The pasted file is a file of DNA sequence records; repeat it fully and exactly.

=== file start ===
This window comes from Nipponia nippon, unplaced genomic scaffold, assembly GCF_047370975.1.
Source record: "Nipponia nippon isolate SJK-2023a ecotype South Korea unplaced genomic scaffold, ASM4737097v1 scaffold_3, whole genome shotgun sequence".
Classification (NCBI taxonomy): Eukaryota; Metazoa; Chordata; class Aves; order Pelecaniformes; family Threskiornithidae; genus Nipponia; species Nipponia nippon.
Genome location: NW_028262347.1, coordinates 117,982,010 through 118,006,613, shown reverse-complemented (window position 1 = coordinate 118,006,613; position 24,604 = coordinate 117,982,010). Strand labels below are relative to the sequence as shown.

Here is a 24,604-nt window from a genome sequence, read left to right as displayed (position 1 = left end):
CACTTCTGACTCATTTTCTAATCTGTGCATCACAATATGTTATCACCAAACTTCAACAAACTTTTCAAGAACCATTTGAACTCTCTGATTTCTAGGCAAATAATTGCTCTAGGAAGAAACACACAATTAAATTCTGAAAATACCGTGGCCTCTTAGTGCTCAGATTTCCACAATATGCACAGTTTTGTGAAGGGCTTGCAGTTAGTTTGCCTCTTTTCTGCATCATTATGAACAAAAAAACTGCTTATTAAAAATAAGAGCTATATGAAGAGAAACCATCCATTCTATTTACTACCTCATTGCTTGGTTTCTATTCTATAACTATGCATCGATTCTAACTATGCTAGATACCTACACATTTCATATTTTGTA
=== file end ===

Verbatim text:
This window comes from Nipponia nippon, unplaced genomic scaffold, assembly GCF_047370975.1.
Source record: "Nipponia nippon isolate SJK-2023a ecotype South Korea unplaced genomic scaffold, ASM4737097v1 scaffold_3, whole genome shotgun sequence".
Classification (NCBI taxonomy): Eukaryota; Metazoa; Chordata; class Aves; order Pelecaniformes; family Threskiornithidae; genus Nipponia; species Nipponia nippon.
Genome location: NW_028262347.1, coordinates 117,982,010 through 118,006,613, shown reverse-complemented (window position 1 = coordinate 118,006,613; position 24,604 = coordinate 117,982,010). Strand labels below are relative to the sequence as shown.

Here is a 24,604-nt window from a genome sequence, read left to right as displayed (position 1 = left end):
CACTTCTGACTCATTTTCTAATCTGTGCATCACAATATGTTATCACCAAACTTCAACAAACTTTTCAAGAACCATTTGAACTCTCTGATTTCTAGGCAAATAATTGCTCTAGGAAGAAACACACAATTAAATTCTGAAAATACCGTGGCCTCTTAGTGCTCAGATTTCCACAATATGCACAGTTTTGTGAAGGGCTTGCAGTTAGTTTGCCTCTTTTCTGCATCATTATGAACAAAAAAACTGCTTATTAAAAATAAGAGCTATATGAAGAGAAACCATCCATTCTATTTACTACCTCATTGCTTGGTTTCTATTCTATAACTATGCATCGATTCTAACTATGCTAGATACCTACACATTTCATATTTTGTA